Gov. Andrew Cuomo has been holding off on a final decision about the future of hydrofracking for natural gas in the state, but the question has already sparked two appeals court battles.
A section of Ozone Park near a now-closed industrial site – currently a Superfund site – is slated to be cleaned, nearly half a decade after discussions into the process to clear out toxic chemicals at the location.
The Town of Avon’s moratorium on fracking has withstood a legal challenge by a gas drilling company.
Opposition to natural-gas drilling in the Marcellus Shale is growing in New York as Gov. Andrew Cuomo's administration weighs whether to allow large-scale hydraulic fracturing in the state, a new poll released Wednesday found.
New York City Council members ripped into a Department of Education official Tuesday, criticizing a 10-year plan to clean up PCBs, which may be leaking from faulty light fixtures, in about 800 city schools.
They’ve gotten the green light — so long as developers of housing along the toxic Gowanus can keep out the bright-green canal water.
Reducing carbon dioxide emissions is the best way to slow global climate change and sea level rise. Through this action, we may delay the negative impacts of global climate change, which may give coastal communities a longer period to respond and adapt to our changing environment.
This cautionary tale is relevant to one of the most important decisions confronting New York State in our time: whether to permit the construction of tens of thousands of new high-volume hydrofracking gas wells across the southern half of our state.
Michael Kilpatrick, co-owner of Kilpatrick Family Farms, says the appearance of a new genetically modified plant in one of the consumer seed catalogs he receives each year signals that the controversy over genetically engineered plants is going to grow.
In February, state Health Commissioner Nirav Shah signaled he would soon complete his review of hydraulic fracturing and shale-gas drilling. The month that followed has served as a microcosm of the 4-1/2-year debate over fracking in New York: Lots of talk, little movement.
I am proud that our state and our governor have demonstrated independence from the oil and gas industry. Indeed, on March 6, the New York State Assembly voted to approve a two-year ban on hydrofracking with the support of local Assembly members.
Norse Energy Corporation is hoping to overturn a 2012 decision that upheld the Town of Dryden’s hydraulic fracturing ban.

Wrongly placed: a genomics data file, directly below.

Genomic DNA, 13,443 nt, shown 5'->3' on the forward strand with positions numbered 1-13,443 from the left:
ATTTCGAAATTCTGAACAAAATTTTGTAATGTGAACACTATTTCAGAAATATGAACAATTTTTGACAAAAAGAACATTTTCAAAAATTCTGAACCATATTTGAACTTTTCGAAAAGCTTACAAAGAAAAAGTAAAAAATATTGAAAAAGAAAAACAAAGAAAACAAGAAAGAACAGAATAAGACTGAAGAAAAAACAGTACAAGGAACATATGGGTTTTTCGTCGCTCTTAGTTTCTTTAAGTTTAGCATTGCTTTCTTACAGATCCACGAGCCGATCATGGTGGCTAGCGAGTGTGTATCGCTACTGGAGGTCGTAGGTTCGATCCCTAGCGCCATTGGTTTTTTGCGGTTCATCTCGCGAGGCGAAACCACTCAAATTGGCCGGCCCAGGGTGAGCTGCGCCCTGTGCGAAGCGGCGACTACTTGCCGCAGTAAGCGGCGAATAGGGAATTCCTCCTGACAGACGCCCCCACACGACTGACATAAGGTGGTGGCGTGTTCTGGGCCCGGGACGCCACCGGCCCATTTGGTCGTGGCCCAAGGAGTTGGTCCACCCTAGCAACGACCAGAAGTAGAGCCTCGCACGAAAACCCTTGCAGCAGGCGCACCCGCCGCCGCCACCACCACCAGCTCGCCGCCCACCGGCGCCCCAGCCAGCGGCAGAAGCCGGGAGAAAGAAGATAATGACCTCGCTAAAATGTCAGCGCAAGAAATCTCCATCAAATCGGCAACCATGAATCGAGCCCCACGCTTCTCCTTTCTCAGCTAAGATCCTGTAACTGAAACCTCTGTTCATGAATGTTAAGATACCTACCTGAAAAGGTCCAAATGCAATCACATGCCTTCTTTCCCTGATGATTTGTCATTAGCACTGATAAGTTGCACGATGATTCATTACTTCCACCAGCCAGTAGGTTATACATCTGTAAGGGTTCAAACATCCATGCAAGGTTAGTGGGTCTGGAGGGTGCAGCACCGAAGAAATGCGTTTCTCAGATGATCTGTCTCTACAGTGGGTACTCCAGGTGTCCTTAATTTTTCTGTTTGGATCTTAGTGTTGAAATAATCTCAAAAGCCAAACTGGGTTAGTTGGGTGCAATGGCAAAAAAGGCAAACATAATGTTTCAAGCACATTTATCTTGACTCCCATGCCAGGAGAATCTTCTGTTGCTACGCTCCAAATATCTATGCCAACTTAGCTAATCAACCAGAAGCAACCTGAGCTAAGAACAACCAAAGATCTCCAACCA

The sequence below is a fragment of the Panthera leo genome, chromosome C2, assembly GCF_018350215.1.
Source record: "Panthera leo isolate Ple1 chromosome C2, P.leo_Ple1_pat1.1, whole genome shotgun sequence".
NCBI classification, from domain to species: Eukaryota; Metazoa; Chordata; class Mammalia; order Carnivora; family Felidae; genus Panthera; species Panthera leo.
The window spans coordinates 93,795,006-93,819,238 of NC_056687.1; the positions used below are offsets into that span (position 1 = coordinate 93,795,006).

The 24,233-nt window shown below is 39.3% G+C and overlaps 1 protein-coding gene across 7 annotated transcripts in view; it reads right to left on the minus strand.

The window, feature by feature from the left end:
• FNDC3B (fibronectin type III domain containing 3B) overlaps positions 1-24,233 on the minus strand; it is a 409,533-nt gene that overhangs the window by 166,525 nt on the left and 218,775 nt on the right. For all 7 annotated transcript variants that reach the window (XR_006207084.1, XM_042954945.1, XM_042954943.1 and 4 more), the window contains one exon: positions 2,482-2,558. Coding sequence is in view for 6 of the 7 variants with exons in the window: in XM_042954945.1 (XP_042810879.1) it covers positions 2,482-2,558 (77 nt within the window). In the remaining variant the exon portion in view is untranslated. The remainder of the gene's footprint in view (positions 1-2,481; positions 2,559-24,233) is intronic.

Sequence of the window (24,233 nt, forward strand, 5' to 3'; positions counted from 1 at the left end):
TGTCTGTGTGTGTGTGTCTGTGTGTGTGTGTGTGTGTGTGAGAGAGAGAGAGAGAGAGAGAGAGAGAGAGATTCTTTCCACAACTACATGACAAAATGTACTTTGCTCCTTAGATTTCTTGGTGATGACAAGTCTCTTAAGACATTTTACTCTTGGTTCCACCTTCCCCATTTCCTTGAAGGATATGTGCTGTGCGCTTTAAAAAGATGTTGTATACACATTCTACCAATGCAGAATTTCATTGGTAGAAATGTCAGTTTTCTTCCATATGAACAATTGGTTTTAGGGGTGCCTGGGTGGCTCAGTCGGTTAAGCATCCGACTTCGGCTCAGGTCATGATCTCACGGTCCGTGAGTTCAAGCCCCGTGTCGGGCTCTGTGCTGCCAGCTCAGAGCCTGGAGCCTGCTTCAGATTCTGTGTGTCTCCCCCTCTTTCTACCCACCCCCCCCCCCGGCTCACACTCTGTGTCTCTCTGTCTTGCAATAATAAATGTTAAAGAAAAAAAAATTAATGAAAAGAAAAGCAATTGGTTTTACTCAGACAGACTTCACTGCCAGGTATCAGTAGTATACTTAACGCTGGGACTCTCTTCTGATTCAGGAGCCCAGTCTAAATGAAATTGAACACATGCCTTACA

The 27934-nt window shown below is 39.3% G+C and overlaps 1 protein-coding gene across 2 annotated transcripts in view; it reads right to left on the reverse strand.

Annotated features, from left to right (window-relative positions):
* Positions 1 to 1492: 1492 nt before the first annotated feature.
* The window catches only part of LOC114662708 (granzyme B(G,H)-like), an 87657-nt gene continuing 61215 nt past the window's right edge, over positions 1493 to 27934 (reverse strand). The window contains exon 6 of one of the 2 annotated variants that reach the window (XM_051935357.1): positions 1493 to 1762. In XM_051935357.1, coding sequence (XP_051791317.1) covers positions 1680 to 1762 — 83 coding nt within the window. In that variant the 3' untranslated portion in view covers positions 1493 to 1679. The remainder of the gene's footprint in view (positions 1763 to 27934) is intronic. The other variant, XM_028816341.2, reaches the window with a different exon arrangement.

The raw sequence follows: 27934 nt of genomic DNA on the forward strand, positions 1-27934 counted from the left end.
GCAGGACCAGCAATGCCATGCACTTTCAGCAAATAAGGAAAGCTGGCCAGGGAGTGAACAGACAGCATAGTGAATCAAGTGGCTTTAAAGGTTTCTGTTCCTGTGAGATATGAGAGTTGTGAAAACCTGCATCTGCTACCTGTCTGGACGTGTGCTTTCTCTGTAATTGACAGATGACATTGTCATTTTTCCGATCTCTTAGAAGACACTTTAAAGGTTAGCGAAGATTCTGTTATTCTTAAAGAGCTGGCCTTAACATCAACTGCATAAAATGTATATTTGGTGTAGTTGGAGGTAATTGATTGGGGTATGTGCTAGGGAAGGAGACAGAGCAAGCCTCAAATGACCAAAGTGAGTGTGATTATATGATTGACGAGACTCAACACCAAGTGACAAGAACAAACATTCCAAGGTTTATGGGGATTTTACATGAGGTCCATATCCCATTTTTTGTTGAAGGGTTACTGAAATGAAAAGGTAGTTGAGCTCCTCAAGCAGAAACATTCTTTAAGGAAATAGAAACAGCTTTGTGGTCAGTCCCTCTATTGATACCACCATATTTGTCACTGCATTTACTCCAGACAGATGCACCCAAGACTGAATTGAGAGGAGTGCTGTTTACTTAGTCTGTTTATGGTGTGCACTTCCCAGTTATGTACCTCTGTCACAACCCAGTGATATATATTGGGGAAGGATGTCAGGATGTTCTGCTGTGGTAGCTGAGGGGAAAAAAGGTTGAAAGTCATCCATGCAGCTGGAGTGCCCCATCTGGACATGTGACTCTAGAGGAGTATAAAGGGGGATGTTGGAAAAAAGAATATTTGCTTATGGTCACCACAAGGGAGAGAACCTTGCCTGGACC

Governor Andrew Cuomo on Monday criticized the strategy employed by groups who favor hydraulic fracturing, saying their lobbyists should spend more time educating the public and less time focused on “hallway chatter.”
General Electric Co. will study an expansion of its PCB cleanup of the Hudson River, in order to cooperate with state Comptroller Thomas DiNapoli, but continues to oppose such work as unnecessary.
A report to the state Department of Environmental Conservation says the Beacon Terminal site poses no significant threat to public health or the environment, but recommends contamination on the site be remediated.
A few dozen landowners and businesses in Sullivan County with about 7,900 acres leased for gas drilling are waiting in regulatory limbo. It's a wait that could extend at least another two years, if the state Senate joins the Assembly, which voted for a two year moratorium on fracking.
Water, water, everywhere... Is there really that much? Everyday we're swamped with stories about hydrofracking and widespread concerns that the process is unsafe and a potential threat to our environment. How much water does fracking actually use?
New York needs to be diligent where Pennsylvania has been careless. Now that Gov. Andrew Cuomo has stopped the clock on hydraulic fracturing in order to give his health commissioner more time to study its potential problems, medical professionals in other states where fracking has arrived have a chance to weigh in.
Three monitoring wells will be drilled to determine whether a plume of contamination is expanding from American Cleaners at 734 Ulster Ave., the Ulster Town Board has decided.
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